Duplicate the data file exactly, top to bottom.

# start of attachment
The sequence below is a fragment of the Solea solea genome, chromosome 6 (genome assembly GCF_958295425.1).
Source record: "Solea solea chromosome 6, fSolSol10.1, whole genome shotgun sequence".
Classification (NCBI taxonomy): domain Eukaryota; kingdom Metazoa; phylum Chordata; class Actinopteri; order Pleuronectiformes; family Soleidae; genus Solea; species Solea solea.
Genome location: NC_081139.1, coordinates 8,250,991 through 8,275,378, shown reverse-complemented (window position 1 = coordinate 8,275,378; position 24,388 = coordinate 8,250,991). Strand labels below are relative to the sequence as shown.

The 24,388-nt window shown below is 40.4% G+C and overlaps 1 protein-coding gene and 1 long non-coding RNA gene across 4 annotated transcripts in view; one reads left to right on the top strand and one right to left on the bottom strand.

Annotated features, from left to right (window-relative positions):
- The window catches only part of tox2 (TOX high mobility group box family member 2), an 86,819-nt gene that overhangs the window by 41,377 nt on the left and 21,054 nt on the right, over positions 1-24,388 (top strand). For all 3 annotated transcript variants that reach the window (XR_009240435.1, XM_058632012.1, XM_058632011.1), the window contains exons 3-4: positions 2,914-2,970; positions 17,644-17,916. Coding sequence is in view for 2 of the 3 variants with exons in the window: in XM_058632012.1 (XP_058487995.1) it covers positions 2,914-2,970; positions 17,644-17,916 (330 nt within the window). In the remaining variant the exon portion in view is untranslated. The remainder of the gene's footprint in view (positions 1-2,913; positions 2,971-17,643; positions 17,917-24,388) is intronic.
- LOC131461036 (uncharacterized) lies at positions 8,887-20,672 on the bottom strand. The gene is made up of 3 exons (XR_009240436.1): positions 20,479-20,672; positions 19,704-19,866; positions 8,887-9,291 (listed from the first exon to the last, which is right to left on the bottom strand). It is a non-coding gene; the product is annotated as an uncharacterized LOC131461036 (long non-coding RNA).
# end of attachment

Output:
The sequence below is a fragment of the Solea solea genome, chromosome 6 (genome assembly GCF_958295425.1).
Source record: "Solea solea chromosome 6, fSolSol10.1, whole genome shotgun sequence".
Classification (NCBI taxonomy): domain Eukaryota; kingdom Metazoa; phylum Chordata; class Actinopteri; order Pleuronectiformes; family Soleidae; genus Solea; species Solea solea.
Genome location: NC_081139.1, coordinates 8,250,991 through 8,275,378, shown reverse-complemented (window position 1 = coordinate 8,275,378; position 24,388 = coordinate 8,250,991). Strand labels below are relative to the sequence as shown.

The 24,388-nt window shown below is 40.4% G+C and overlaps 1 protein-coding gene and 1 long non-coding RNA gene across 4 annotated transcripts in view; one reads left to right on the top strand and one right to left on the bottom strand.

Annotated features, from left to right (window-relative positions):
- The window catches only part of tox2 (TOX high mobility group box family member 2), an 86,819-nt gene that overhangs the window by 41,377 nt on the left and 21,054 nt on the right, over positions 1-24,388 (top strand). For all 3 annotated transcript variants that reach the window (XR_009240435.1, XM_058632012.1, XM_058632011.1), the window contains exons 3-4: positions 2,914-2,970; positions 17,644-17,916. Coding sequence is in view for 2 of the 3 variants with exons in the window: in XM_058632012.1 (XP_058487995.1) it covers positions 2,914-2,970; positions 17,644-17,916 (330 nt within the window). In the remaining variant the exon portion in view is untranslated. The remainder of the gene's footprint in view (positions 1-2,913; positions 2,971-17,643; positions 17,917-24,388) is intronic.
- LOC131461036 (uncharacterized) lies at positions 8,887-20,672 on the bottom strand. The gene is made up of 3 exons (XR_009240436.1): positions 20,479-20,672; positions 19,704-19,866; positions 8,887-9,291 (listed from the first exon to the last, which is right to left on the bottom strand). It is a non-coding gene; the product is annotated as an uncharacterized LOC131461036 (long non-coding RNA).